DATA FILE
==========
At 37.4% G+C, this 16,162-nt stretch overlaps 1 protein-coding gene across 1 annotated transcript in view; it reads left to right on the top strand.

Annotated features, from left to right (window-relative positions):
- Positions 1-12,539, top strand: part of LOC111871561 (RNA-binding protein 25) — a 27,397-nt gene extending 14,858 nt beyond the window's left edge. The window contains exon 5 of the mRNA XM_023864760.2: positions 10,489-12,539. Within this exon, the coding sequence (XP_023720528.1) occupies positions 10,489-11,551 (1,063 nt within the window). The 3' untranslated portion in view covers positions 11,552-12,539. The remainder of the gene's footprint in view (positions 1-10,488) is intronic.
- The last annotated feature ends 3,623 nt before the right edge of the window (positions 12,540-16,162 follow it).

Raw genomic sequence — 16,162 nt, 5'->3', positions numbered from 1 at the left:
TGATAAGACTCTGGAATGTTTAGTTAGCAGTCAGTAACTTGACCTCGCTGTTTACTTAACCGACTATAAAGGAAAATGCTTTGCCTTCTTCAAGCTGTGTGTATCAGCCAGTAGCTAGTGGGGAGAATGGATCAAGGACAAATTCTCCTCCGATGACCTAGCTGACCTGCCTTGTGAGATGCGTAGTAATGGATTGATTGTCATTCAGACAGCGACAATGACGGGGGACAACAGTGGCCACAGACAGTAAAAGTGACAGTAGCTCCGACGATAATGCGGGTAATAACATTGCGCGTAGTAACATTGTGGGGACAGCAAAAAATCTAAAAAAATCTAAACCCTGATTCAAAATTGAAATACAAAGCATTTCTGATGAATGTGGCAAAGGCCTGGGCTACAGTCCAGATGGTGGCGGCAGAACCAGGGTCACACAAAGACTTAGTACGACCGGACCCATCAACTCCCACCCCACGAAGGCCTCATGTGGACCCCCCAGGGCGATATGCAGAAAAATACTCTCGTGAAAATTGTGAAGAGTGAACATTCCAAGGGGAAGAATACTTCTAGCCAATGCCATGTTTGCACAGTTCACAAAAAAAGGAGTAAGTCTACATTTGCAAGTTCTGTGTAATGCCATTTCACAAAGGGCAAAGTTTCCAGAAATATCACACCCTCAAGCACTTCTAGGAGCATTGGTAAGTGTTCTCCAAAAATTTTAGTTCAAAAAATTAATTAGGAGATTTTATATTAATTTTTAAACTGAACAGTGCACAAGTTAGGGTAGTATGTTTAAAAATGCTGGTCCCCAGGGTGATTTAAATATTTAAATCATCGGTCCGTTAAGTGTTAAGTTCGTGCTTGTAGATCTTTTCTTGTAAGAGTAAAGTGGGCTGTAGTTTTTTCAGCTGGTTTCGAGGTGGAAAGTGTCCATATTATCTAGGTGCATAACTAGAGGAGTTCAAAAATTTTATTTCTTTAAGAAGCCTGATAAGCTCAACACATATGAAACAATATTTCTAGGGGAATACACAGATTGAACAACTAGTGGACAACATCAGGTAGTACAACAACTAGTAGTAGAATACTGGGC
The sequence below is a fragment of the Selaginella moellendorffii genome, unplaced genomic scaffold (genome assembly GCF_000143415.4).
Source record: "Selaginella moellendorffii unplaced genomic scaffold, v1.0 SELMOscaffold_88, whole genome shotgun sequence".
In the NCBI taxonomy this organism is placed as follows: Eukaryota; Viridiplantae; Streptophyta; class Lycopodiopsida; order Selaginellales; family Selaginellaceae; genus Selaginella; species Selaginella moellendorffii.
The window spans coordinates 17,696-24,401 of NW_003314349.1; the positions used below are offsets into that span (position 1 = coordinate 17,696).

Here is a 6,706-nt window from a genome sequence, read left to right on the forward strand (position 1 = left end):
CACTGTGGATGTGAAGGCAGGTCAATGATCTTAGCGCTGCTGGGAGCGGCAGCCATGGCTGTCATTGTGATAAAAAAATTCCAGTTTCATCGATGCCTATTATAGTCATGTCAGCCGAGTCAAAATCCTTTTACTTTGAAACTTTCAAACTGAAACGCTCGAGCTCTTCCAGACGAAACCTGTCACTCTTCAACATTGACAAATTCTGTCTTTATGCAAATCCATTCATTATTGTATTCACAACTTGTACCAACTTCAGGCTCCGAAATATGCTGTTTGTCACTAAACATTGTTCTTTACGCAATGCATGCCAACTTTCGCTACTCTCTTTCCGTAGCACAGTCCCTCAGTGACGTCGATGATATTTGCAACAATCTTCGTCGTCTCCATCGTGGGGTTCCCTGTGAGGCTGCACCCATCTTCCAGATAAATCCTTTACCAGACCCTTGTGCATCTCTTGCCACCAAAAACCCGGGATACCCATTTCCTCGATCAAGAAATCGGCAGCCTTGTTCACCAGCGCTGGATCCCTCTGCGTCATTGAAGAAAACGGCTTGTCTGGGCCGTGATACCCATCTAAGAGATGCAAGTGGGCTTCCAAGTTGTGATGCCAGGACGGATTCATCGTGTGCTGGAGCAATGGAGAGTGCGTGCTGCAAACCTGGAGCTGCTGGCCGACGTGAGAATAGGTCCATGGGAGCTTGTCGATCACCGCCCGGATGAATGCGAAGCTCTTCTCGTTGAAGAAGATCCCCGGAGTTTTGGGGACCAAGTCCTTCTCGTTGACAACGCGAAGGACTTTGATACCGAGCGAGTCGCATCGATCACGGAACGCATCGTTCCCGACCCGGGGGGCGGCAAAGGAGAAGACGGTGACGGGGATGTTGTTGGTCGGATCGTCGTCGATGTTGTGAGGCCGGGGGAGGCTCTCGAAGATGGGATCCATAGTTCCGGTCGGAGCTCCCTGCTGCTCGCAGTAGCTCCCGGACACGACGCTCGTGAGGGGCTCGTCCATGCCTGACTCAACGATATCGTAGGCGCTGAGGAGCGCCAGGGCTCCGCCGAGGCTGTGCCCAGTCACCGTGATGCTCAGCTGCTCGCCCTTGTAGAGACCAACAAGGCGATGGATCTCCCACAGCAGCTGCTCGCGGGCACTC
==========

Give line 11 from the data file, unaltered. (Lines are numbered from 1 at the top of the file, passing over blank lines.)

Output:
Here is a 6,706-nt window from a genome sequence, read left to right on the forward strand (position 1 = left end):